Republican candidates for the 7th Congressional District in 2020 prepare for a Monday night forum at Gwinnett GOP headquarters inside Gwinnett Place Mall. TYLER ESTEP / TYLER.ESTEP@AJC.COM

Republican candidates make their pitches for 7th District nod

Eight Republicans vying to be their party’s 2020 nominee for the 7th Congressional District crammed into Gwinnett GOP headquarters for a forum Monday night — and, perhaps predictably, there was plenty of agreement among them. 

Impeachment? Bad. 

Border wall? Absolutely. 

Medicare for all? Nope.

But the starkest consensus was about just how much this seat — which is being vacated by Republican U.S. Rep. Rob Woodall after the narrowest of victories in 2018 — means to their party.

“We cannot lose this seat. It is a moral imperative,” said candidate Lerah Lee, a local educator. “We are living in the twilight zone and we are going to a place where, if we don't keep this seat red, we will not go back.”

The 7th District covers most of Gwinnett County, which has shifted dramatically toward Democrats in recent election cycles, as well as part of more conservative Forsyth County.

The seat produced the closest congressional race in America in 2018, with Woodall winning reelection over Democrat Carolyn Bourdeaux by just over 400 votes.

Woodall announced in February he wouldn’t be seeking reelection in 2020, and a flurry of Republicans have since stepped up to vie for his seat.

They include state Sen. Renee Unterman, who is the only candidate to have held elected office before and hasn’t been shy about pointing it out.

“I have been at the state Capitol fighting Stacey Abrams for years,” she said Monday. 

Other candidates who participated in the packed-house forum included Lee; Duluth teacher Lisa Babbage; real estate investor Mark Gonsalves; ex-Home Depot executive Lynne Homrich; emergency room doctor Rich McCormick; former Atlanta Falcon Joe Profit; and Jacqueline Tseng, the Gwinnett GOP’s secretary and a Cambodian refugee.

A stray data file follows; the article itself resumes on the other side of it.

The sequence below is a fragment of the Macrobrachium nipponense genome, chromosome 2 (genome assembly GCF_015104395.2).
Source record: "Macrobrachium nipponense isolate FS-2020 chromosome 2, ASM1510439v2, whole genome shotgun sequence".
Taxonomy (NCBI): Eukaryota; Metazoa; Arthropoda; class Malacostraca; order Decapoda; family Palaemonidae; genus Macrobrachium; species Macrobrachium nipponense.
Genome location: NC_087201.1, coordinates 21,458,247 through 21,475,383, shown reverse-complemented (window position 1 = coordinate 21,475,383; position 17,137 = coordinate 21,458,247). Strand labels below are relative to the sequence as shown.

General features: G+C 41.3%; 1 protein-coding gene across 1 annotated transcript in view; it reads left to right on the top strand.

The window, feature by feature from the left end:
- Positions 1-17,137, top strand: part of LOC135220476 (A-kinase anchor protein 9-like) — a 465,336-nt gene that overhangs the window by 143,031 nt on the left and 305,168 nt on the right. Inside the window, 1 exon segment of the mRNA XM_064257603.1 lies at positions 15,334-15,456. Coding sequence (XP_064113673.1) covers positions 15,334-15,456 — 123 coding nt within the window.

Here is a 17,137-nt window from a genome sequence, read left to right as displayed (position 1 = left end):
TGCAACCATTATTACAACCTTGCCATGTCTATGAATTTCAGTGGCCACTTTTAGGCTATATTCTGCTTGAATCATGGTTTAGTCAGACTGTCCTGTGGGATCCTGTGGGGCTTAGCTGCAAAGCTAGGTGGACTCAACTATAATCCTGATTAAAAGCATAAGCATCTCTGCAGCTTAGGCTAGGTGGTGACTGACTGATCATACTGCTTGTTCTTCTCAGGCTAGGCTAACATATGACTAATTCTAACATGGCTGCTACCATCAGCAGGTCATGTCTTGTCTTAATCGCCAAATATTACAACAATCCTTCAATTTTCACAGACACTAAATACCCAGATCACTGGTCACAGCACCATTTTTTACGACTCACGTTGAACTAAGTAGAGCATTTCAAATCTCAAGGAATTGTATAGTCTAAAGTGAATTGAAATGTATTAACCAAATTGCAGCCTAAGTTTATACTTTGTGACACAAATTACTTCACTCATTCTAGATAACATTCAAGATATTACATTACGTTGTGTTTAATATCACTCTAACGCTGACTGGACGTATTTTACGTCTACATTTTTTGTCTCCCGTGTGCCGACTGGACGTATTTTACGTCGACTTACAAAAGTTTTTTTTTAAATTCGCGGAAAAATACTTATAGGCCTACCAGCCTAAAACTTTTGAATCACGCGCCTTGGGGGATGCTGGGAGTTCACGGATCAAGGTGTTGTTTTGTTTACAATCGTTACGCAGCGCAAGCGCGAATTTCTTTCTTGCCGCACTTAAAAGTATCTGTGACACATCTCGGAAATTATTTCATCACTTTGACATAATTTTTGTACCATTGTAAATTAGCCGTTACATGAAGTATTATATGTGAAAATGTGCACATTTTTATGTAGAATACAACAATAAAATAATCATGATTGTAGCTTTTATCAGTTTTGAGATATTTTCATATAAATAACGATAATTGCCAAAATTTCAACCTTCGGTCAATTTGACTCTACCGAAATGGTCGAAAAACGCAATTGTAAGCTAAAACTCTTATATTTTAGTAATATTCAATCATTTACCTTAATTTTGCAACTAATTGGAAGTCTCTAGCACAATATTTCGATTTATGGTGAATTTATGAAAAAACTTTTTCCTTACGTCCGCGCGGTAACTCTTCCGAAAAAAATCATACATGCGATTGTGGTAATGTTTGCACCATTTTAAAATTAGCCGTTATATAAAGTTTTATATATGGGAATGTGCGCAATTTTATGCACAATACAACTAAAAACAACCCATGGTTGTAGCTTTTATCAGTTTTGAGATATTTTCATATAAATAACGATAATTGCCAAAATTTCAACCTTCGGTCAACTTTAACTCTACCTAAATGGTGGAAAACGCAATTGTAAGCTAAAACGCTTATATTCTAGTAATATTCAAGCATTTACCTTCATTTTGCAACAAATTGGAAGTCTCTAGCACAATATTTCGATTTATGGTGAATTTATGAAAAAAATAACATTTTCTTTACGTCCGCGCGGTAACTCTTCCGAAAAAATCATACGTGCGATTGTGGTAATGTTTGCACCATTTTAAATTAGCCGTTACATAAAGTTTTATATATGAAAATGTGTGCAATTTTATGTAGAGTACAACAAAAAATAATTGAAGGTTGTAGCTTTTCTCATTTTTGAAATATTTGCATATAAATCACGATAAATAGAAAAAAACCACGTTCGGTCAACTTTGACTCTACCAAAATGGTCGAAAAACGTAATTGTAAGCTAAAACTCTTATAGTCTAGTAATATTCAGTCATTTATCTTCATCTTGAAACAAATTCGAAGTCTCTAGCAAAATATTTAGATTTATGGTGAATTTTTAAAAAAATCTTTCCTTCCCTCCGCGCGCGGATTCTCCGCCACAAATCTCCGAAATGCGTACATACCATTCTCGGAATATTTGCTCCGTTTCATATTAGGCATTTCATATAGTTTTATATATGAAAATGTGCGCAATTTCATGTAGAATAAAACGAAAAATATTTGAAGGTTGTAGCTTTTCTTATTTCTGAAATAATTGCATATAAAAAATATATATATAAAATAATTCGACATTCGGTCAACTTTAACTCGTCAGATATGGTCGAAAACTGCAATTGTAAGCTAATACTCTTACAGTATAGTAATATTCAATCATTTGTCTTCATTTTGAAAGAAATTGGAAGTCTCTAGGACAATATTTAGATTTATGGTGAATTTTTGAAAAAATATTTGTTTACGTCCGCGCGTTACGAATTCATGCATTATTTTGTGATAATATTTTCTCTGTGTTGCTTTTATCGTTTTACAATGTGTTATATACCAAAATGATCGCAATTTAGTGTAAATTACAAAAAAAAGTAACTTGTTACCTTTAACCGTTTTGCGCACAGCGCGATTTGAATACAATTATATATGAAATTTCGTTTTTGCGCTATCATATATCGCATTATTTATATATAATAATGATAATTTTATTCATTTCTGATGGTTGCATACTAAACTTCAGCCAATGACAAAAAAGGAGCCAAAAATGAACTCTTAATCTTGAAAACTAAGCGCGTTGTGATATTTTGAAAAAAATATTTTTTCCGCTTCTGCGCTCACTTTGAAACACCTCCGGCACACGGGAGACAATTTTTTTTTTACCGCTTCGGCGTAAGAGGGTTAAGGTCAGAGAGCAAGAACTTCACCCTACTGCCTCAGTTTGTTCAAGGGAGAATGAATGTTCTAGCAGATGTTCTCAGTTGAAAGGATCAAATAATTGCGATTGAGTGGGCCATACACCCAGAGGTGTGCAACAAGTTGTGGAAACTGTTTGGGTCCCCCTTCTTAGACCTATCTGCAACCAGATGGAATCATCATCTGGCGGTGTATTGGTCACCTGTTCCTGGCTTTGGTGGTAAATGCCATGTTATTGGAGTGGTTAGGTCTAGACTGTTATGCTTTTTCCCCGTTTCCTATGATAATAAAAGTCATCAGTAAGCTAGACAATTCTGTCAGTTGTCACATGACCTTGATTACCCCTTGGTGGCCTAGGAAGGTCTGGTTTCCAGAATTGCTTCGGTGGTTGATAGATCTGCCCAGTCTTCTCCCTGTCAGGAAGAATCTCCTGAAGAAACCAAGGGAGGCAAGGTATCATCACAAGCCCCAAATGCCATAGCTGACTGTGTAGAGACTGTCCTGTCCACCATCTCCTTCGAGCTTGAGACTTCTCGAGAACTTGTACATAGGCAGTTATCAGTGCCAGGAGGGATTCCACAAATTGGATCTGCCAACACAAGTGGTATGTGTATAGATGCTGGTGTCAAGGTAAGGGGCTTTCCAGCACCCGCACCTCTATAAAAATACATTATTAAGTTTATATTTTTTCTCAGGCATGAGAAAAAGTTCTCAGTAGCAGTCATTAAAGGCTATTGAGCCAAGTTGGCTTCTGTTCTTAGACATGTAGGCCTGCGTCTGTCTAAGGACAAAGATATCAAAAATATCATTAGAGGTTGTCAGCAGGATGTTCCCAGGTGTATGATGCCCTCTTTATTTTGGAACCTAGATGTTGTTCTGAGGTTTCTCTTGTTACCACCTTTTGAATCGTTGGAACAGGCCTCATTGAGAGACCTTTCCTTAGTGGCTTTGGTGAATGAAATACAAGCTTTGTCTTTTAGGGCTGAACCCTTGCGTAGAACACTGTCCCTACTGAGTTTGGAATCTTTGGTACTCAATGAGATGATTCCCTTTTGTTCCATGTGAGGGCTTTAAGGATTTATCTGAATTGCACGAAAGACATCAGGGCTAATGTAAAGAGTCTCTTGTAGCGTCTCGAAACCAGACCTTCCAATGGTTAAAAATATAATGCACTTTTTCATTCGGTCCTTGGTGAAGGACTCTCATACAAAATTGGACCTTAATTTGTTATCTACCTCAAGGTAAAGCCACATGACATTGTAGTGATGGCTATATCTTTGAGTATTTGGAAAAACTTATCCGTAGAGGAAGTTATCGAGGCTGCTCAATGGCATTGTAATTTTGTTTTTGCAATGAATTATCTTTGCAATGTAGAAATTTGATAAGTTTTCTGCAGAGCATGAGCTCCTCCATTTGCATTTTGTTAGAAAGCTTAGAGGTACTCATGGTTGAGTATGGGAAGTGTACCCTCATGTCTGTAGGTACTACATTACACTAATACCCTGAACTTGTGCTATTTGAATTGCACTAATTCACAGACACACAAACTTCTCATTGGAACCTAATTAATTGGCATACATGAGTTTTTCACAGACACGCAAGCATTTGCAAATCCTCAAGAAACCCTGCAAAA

“I lived in concentration camps, labor camps and refugee camps,” Tseng said. “We need to secure that border wall. Our immigration system needs to be safe, legal and fair. I know what the back of the line looks like, and I know what works and what doesn't.”

As part of a “rapid fire” round of questions, candidates were asked if they live in the 7th District. Gonsalves and Homrich admitted that they do not.

Gonsalves later clarified that he lives “a few hundred yards” outside the district. Homrich — often derided by Unterman as “that Buckhead lady” — has previously said that she has started renting a home in the district.

While Unterman touted her conservative voting record, others said their outsider status was a good thing.

“We need different people in Washington that are red, white and blue to their core,” Babbage said.

Said Homrich: “I've never been in politics. In fact I hate politics. I come from the business world where things like accountability and results matter.”

On the other side of the aisle, about half a dozen other Democrats will be pursuing the 7th District nod. They include Bourdeaux; state Sen. Zahra Karinshak; state Rep. Brenda Lopez Romero; former Fulton County Commission Chair John Eaves; and local political activist Nabilah Islam.

Whoever comes out of each party, the 2020 race will likely be another tight one. And the Republicans know it.

“At the end of the day, one of these candidates come out of this,” Gwinnett GOP chairman Edward Muldrow said Monday. “And then we need to get behind them and make it happen.”

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